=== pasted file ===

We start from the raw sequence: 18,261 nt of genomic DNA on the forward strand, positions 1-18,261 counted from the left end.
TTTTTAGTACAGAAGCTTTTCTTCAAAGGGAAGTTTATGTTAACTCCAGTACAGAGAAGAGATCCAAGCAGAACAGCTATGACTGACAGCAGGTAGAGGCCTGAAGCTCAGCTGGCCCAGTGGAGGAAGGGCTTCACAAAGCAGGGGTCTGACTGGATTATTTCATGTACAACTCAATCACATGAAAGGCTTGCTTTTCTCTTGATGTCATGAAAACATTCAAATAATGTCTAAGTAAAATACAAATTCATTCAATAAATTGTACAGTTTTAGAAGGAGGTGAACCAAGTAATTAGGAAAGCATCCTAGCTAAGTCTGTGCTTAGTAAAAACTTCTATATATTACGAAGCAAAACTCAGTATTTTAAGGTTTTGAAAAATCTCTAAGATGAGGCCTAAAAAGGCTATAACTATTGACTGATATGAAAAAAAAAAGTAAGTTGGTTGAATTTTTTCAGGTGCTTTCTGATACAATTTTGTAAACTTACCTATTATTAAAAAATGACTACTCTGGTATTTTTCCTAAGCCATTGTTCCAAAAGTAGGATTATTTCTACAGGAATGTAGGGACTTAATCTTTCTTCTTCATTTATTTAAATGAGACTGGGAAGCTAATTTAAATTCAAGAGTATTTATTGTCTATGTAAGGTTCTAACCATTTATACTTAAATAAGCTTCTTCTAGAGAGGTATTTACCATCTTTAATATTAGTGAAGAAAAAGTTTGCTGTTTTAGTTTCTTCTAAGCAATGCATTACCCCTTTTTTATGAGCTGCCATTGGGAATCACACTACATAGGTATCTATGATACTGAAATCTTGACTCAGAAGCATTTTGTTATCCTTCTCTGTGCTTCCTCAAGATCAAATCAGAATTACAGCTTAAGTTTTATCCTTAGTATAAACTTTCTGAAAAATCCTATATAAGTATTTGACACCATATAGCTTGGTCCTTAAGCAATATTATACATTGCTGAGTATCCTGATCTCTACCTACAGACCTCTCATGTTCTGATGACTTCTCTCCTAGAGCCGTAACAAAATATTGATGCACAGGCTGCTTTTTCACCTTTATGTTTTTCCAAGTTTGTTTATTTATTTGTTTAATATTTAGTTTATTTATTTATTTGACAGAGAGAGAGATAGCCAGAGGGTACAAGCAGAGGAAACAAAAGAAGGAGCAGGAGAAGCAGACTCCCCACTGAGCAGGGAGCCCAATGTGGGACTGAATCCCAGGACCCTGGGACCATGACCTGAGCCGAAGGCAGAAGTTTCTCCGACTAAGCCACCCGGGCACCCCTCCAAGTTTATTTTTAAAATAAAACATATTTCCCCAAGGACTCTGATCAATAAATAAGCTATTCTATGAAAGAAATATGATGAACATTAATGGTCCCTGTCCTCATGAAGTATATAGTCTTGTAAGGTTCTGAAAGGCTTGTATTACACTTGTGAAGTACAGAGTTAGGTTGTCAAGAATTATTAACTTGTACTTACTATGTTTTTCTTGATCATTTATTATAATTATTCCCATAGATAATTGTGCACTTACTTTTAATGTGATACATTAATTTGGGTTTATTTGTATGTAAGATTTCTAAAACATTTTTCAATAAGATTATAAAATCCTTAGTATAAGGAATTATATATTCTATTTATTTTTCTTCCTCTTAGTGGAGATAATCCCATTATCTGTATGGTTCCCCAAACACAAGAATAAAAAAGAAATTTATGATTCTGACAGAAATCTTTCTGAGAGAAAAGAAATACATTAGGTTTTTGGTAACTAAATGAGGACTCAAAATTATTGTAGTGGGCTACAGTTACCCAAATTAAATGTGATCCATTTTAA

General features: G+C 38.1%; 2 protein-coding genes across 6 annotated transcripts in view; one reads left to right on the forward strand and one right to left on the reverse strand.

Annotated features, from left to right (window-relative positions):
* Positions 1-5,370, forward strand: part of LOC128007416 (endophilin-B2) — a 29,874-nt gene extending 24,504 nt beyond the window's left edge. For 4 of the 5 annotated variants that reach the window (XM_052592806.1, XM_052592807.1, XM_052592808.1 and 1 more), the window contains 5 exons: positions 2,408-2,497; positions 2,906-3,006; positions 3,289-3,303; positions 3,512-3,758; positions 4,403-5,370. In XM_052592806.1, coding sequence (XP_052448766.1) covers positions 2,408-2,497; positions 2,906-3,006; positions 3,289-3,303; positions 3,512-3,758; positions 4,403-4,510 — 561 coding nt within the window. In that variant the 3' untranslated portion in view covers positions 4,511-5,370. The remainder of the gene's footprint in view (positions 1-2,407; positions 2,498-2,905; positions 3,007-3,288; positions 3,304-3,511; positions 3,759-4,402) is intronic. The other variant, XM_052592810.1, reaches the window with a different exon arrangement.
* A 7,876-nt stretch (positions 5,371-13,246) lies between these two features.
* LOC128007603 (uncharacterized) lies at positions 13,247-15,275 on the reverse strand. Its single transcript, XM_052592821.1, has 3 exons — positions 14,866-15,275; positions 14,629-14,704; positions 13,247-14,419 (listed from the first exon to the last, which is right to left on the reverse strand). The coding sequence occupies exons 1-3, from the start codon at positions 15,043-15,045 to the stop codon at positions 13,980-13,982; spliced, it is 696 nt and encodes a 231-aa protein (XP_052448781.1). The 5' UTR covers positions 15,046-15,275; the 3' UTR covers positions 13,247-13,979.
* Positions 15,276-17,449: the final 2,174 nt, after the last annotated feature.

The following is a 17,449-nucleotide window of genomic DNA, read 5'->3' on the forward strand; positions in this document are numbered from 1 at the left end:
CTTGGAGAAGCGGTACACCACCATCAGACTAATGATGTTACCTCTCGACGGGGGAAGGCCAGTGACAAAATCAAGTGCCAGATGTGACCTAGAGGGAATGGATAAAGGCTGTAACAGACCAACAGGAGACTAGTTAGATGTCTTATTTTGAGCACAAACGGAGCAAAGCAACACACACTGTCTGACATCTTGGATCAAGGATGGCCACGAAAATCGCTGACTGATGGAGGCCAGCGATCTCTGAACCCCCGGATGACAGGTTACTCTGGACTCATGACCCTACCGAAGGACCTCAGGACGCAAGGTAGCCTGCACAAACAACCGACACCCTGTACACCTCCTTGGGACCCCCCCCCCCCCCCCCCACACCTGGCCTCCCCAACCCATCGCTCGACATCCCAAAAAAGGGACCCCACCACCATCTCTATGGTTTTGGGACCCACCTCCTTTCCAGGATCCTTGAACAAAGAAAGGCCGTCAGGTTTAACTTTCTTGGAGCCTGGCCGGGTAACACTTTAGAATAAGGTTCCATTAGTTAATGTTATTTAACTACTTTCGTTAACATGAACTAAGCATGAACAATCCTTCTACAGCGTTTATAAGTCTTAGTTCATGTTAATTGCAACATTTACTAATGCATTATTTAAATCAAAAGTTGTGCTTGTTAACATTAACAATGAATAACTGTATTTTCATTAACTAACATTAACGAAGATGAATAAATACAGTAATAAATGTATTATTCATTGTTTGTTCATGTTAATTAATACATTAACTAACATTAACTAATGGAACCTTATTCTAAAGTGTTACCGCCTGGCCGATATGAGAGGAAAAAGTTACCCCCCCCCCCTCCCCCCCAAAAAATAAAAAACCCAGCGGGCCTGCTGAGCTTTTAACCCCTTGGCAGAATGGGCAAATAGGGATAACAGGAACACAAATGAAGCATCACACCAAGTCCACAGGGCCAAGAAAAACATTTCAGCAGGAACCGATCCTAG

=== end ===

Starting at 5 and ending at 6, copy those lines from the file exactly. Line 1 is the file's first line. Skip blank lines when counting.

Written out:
* Positions 1-5,370, forward strand: part of LOC128007416 (endophilin-B2) — a 29,874-nt gene extending 24,504 nt beyond the window's left edge. For 4 of the 5 annotated variants that reach the window (XM_052592806.1, XM_052592807.1, XM_052592808.1 and 1 more), the window contains 5 exons: positions 2,408-2,497; positions 2,906-3,006; positions 3,289-3,303; positions 3,512-3,758; positions 4,403-5,370. In XM_052592806.1, coding sequence (XP_052448766.1) covers positions 2,408-2,497; positions 2,906-3,006; positions 3,289-3,303; positions 3,512-3,758; positions 4,403-4,510 — 561 coding nt within the window. In that variant the 3' untranslated portion in view covers positions 4,511-5,370. The remainder of the gene's footprint in view (positions 1-2,407; positions 2,498-2,905; positions 3,007-3,288; positions 3,304-3,511; positions 3,759-4,402) is intronic. The other variant, XM_052592810.1, reaches the window with a different exon arrangement.
* A 7,876-nt stretch (positions 5,371-13,246) lies between these two features.